The past is glorified and heroic deeds are praised, the generation which fought for and achieved Pakistan, chose not to talk of personal pain. Individuals and societies have their own mechanisms and systems for adapting, resisting and surviving; thus, these people coped in their own way too. This denial, at individual and collective level has continued to date, and suppression of emotions is the preferred way of life. This has rendered expression of all ranges of emotions, except anger, as undignified and unacceptable. Temporarily this is effective. However, the most serious consequence has been an undermining of the importance of mental health and the role it plays in general well-being. While the violence of the Partition is well-documented in literature or art, discussion about the effects of trans-generational trauma in this context is rare [3]. The present generation inheriting detachment and denial, has grown up with its share of trauma as survivors of terrorist attacks, along with earthquakes and flooding - all compounding human misery. The subject of trans-generational trauma in the Sub-continent has yet to be raised in local research Overall, the focus of researches has been short-term and the need is to explore the multi-dimensional phenomenon of terror attacks and trauma from a Pakistani perspective [4]. Thus in addition to the need to understand effect of direct exposure to violence or natural disasters, the vicarious effects in general population the world over have yet to be acknowledged [5]. Repeated exposure to traumatic material, changes perception of reality, listening to explicit accounts of traumatic event, or even explicit knowledge, leads to the experience of serious, prolonged anxiety in varying degrees [6].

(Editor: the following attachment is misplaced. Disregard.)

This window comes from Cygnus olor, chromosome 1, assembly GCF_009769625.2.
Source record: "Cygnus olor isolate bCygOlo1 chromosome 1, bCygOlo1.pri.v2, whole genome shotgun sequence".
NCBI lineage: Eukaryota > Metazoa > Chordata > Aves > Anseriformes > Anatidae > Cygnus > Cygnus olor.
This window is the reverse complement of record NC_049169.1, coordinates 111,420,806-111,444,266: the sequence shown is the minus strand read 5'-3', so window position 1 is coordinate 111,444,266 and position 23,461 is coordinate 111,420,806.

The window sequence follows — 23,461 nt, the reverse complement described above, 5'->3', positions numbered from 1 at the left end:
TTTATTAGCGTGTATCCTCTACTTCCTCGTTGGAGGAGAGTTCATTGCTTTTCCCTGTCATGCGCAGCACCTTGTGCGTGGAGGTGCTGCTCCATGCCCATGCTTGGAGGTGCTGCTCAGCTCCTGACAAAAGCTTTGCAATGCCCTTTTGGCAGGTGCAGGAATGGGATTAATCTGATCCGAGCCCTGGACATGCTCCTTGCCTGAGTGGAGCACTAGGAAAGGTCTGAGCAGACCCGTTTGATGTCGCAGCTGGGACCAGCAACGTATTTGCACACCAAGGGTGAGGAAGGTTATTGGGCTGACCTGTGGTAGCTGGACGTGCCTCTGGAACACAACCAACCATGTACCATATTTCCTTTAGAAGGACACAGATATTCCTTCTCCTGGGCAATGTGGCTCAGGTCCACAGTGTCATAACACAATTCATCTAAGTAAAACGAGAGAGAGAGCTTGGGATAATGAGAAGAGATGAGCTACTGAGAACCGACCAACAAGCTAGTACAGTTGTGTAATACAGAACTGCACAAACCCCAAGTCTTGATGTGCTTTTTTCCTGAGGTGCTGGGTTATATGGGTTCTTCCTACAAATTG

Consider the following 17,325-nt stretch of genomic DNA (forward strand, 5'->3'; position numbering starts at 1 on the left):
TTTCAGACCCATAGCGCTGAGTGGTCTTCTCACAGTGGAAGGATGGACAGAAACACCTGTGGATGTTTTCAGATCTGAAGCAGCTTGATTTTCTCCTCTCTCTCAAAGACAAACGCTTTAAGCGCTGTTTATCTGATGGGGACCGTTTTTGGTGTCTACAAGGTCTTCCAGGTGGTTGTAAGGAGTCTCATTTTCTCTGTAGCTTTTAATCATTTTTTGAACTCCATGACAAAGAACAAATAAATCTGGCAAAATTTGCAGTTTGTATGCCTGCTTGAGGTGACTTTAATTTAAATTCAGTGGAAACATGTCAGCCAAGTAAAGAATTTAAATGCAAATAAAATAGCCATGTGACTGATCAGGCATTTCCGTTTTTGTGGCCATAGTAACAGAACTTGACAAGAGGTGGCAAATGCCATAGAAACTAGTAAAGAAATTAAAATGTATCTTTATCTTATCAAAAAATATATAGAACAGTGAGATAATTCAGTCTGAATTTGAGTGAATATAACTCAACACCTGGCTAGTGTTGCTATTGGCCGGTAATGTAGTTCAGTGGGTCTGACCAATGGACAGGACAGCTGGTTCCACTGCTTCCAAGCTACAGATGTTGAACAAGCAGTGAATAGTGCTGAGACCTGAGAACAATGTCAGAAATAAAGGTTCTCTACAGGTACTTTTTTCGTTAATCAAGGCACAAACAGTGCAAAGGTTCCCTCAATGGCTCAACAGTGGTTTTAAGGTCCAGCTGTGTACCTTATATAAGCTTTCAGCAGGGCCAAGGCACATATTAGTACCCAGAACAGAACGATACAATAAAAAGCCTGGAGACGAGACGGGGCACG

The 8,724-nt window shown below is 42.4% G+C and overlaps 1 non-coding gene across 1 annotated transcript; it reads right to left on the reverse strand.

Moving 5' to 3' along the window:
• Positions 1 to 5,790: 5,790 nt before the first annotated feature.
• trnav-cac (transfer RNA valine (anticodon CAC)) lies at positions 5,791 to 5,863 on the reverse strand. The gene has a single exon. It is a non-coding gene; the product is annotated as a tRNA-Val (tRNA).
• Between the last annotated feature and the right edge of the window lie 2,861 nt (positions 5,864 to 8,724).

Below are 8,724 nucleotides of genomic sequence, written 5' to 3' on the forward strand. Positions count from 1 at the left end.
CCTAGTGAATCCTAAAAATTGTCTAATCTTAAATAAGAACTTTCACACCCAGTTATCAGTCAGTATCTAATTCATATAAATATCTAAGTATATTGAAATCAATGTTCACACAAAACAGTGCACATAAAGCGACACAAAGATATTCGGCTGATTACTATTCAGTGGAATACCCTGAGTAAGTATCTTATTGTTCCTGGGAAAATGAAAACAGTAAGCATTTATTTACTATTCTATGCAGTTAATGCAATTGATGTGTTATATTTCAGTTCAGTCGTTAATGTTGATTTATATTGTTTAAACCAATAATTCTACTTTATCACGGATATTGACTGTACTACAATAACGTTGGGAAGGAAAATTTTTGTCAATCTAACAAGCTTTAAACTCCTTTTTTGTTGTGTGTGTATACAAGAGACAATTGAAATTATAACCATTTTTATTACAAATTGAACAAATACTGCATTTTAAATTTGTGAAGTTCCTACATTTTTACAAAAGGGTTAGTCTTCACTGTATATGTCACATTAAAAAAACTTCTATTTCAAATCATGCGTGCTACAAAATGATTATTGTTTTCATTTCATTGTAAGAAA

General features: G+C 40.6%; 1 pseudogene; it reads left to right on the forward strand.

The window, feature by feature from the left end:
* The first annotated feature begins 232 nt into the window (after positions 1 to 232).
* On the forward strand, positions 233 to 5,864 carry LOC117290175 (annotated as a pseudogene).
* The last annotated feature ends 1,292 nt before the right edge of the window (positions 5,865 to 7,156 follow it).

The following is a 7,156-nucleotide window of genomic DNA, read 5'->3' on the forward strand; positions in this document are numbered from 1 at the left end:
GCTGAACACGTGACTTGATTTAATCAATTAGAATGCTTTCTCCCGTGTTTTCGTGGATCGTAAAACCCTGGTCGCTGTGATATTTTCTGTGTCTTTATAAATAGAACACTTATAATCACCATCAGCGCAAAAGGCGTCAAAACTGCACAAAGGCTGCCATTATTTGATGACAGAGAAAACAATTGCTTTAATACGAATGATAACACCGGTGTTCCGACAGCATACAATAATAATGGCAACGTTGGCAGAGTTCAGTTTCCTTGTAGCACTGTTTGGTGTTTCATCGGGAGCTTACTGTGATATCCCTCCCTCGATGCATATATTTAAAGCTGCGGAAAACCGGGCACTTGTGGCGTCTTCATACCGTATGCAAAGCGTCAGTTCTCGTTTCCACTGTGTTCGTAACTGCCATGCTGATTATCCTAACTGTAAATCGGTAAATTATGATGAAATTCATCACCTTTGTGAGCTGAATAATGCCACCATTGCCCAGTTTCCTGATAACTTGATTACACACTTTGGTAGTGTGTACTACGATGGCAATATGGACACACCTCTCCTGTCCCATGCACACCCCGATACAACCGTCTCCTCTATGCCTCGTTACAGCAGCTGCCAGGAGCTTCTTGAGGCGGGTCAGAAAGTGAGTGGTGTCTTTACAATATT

Vicarious trauma due to indirect exposure was investigated in an exploratory study conducted by the author as part of doctoral research, on adolescents aged between 14-17 years [7]. In the sample (n=1074) which consisted of 44% girls and 56% boys, average indirect exposure to violent events was found to be higher than the rest of the world [8-10]. An Events Exposure Questionnaire developed by the researcher found that 83% of the sample had indirect exposure to traumatic events occurring up till two years ago, while rest had been exposed to older events. Majority of the adolescents reported one time exposure to an event which had occurred more than a year earlier. The Impact of Events Scale (Weiss and Marmar, was administered to determine presence of moderate level of PTSD symptoms. Students whose standard scores were around the mean were considered to be experiencing mild, moderate symptoms of Post Traumatic Stress Disorder (PTSD), and 54% percent of adolescents were found in this category [11]. This lends support to the findings that indirect exposure to traumatic events can lead to the development of moderate yet chronic symptoms of PTSD, which can persist for years [12,13]. This also highlights opportunities for further research; such as effect of indirect exposure due to parental or familial trauma on adolescents. Identified and referred students are highly likely to be experiencing PTSD with delayed onset, indicating a need for intervention in school environments. The study also found that 44% of sample had been indirectly exposed to a traumatic event in which someone they knew had either been kidnapped or was a victim of a bomb blast, the rest of the sample had varying ranges of exposure to natural and manmade traumatic events. High exposure was found to two passenger airplane crashes in the country during the time period under analysis [14]. Although the crashes had occurred at a gap of six months, their impact had persisted for more than a year. The crashes were national tragedies and mourned across the country. This also has implications for vicarious trauma occurring through media and role of parents [15]. The culture of violence and aggression needs to be countered with large doses of education and then some more education. Psychologists, particularly educational and school psychologists are desperately needed to step into the vacuum and work with the youngsters. Serving as a bridge between the school and the parent, their role in identifying, assessing, counselling and intervening can eventually restore the balance [16]. A traumatised generation needs guidance in order to live fully and be ready to handle the demands of the future. The focus of this paper has been to identify and highlight areas for future research. Social scientists need to venture into hitherto unexplored arenas and seek solutions, interventions and remedies for an ailing culture. In the culture of the Indian sub-continent, patience, stoicism and religious faith, and belief in fate are the main reasons for which individuals when traumatized, live with it. At the same time, people undergo changes in personalities, in interpersonal dealings, and child rearing, which can have profound implications for loved ones, relatives and society in general. It can be denial and dissociation, among other factors which enables people continue to live their lives detached and oblivious to life around them. Collective responsibility requires that communities work together for common goals. Culturally relevant interventions are lacking and while the traumatic responses may be universally same, cultural differences compound matters when identification and treatment is required [17-19]. Trauma is an inevitable part of human life, but rather than transmitting its negativity for generations, focusing on building resilience and fostering posttraumatic growth can lead to healthier minds and lifestyles.